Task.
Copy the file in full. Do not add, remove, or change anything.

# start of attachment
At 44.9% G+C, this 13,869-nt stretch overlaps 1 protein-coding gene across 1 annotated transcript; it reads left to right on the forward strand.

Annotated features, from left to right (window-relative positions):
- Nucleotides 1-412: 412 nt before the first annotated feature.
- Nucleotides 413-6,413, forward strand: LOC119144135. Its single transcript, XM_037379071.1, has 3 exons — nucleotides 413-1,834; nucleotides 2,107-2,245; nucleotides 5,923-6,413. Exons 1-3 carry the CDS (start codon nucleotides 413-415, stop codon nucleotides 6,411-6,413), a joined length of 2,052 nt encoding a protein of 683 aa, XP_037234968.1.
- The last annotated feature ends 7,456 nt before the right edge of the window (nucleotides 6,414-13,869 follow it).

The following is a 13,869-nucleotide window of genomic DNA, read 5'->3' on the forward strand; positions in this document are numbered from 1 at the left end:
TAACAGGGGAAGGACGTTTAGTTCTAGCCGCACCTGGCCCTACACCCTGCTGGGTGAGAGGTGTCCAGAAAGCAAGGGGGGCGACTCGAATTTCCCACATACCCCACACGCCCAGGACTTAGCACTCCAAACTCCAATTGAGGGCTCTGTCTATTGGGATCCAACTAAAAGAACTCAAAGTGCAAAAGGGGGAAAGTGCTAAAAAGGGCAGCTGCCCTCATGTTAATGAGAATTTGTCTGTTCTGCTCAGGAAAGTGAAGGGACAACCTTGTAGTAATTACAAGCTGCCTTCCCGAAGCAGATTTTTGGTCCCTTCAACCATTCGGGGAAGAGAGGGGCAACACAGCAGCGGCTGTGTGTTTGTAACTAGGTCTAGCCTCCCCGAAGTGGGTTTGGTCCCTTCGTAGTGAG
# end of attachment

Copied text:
At 44.9% G+C, this 13,869-nt stretch overlaps 1 protein-coding gene across 1 annotated transcript; it reads left to right on the forward strand.

Annotated features, from left to right (window-relative positions):
- Nucleotides 1-412: 412 nt before the first annotated feature.
- Nucleotides 413-6,413, forward strand: LOC119144135. Its single transcript, XM_037379071.1, has 3 exons — nucleotides 413-1,834; nucleotides 2,107-2,245; nucleotides 5,923-6,413. Exons 1-3 carry the CDS (start codon nucleotides 413-415, stop codon nucleotides 6,411-6,413), a joined length of 2,052 nt encoding a protein of 683 aa, XP_037234968.1.
- The last annotated feature ends 7,456 nt before the right edge of the window (nucleotides 6,414-13,869 follow it).

The following is a 13,869-nucleotide window of genomic DNA, read 5'->3' on the forward strand; positions in this document are numbered from 1 at the left end:
TAACAGGGGAAGGACGTTTAGTTCTAGCCGCACCTGGCCCTACACCCTGCTGGGTGAGAGGTGTCCAGAAAGCAAGGGGGGCGACTCGAATTTCCCACATACCCCACACGCCCAGGACTTAGCACTCCAAACTCCAATTGAGGGCTCTGTCTATTGGGATCCAACTAAAAGAACTCAAAGTGCAAAAGGGGGAAAGTGCTAAAAAGGGCAGCTGCCCTCATGTTAATGAGAATTTGTCTGTTCTGCTCAGGAAAGTGAAGGGACAACCTTGTAGTAATTACAAGCTGCCTTCCCGAAGCAGATTTTTGGTCCCTTCAACCATTCGGGGAAGAGAGGGGCAACACAGCAGCGGCTGTGTGTTTGTAACTAGGTCTAGCCTCCCCGAAGTGGGTTTGGTCCCTTCGTAGTGAG